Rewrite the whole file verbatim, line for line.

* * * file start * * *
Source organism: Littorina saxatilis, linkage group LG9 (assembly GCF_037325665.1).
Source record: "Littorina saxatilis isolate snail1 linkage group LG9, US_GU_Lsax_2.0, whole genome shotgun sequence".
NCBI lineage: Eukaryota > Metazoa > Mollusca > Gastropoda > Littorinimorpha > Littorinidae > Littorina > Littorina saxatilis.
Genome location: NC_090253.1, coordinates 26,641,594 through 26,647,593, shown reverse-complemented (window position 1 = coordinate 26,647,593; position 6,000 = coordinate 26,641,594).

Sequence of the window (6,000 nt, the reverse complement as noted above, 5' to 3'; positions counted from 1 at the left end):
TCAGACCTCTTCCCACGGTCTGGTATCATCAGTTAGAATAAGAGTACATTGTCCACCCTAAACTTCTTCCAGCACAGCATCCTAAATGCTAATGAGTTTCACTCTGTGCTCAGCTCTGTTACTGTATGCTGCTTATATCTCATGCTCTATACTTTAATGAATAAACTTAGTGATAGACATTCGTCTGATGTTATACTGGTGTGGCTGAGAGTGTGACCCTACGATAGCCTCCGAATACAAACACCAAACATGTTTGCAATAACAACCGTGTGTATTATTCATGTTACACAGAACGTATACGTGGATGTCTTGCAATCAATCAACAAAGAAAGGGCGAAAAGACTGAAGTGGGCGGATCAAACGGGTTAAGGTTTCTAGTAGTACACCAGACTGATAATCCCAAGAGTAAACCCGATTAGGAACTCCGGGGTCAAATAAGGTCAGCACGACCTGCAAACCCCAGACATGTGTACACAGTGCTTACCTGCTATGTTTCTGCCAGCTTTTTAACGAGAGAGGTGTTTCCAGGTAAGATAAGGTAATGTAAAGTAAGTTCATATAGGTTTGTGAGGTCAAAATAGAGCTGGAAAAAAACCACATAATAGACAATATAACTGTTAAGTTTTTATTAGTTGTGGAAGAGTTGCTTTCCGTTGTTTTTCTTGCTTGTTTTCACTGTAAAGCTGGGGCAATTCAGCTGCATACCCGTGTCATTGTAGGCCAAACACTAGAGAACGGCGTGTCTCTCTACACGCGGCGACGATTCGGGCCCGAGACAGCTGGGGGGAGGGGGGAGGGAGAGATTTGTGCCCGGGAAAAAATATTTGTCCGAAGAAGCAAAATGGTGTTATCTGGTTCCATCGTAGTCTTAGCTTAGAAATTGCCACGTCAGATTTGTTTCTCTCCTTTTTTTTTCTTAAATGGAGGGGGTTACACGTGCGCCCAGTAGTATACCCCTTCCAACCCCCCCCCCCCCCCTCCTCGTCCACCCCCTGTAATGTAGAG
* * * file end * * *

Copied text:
Source organism: Littorina saxatilis, linkage group LG9 (assembly GCF_037325665.1).
Source record: "Littorina saxatilis isolate snail1 linkage group LG9, US_GU_Lsax_2.0, whole genome shotgun sequence".
NCBI lineage: Eukaryota > Metazoa > Mollusca > Gastropoda > Littorinimorpha > Littorinidae > Littorina > Littorina saxatilis.
Genome location: NC_090253.1, coordinates 26,641,594 through 26,647,593, shown reverse-complemented (window position 1 = coordinate 26,647,593; position 6,000 = coordinate 26,641,594).

Sequence of the window (6,000 nt, the reverse complement as noted above, 5' to 3'; positions counted from 1 at the left end):
TCAGACCTCTTCCCACGGTCTGGTATCATCAGTTAGAATAAGAGTACATTGTCCACCCTAAACTTCTTCCAGCACAGCATCCTAAATGCTAATGAGTTTCACTCTGTGCTCAGCTCTGTTACTGTATGCTGCTTATATCTCATGCTCTATACTTTAATGAATAAACTTAGTGATAGACATTCGTCTGATGTTATACTGGTGTGGCTGAGAGTGTGACCCTACGATAGCCTCCGAATACAAACACCAAACATGTTTGCAATAACAACCGTGTGTATTATTCATGTTACACAGAACGTATACGTGGATGTCTTGCAATCAATCAACAAAGAAAGGGCGAAAAGACTGAAGTGGGCGGATCAAACGGGTTAAGGTTTCTAGTAGTACACCAGACTGATAATCCCAAGAGTAAACCCGATTAGGAACTCCGGGGTCAAATAAGGTCAGCACGACCTGCAAACCCCAGACATGTGTACACAGTGCTTACCTGCTATGTTTCTGCCAGCTTTTTAACGAGAGAGGTGTTTCCAGGTAAGATAAGGTAATGTAAAGTAAGTTCATATAGGTTTGTGAGGTCAAAATAGAGCTGGAAAAAAACCACATAATAGACAATATAACTGTTAAGTTTTTATTAGTTGTGGAAGAGTTGCTTTCCGTTGTTTTTCTTGCTTGTTTTCACTGTAAAGCTGGGGCAATTCAGCTGCATACCCGTGTCATTGTAGGCCAAACACTAGAGAACGGCGTGTCTCTCTACACGCGGCGACGATTCGGGCCCGAGACAGCTGGGGGGAGGGGGGAGGGAGAGATTTGTGCCCGGGAAAAAATATTTGTCCGAAGAAGCAAAATGGTGTTATCTGGTTCCATCGTAGTCTTAGCTTAGAAATTGCCACGTCAGATTTGTTTCTCTCCTTTTTTTTTCTTAAATGGAGGGGGTTACACGTGCGCCCAGTAGTATACCCCTTCCAACCCCCCCCCCCCCCCTCCTCGTCCACCCCCTGTAATGTAGAG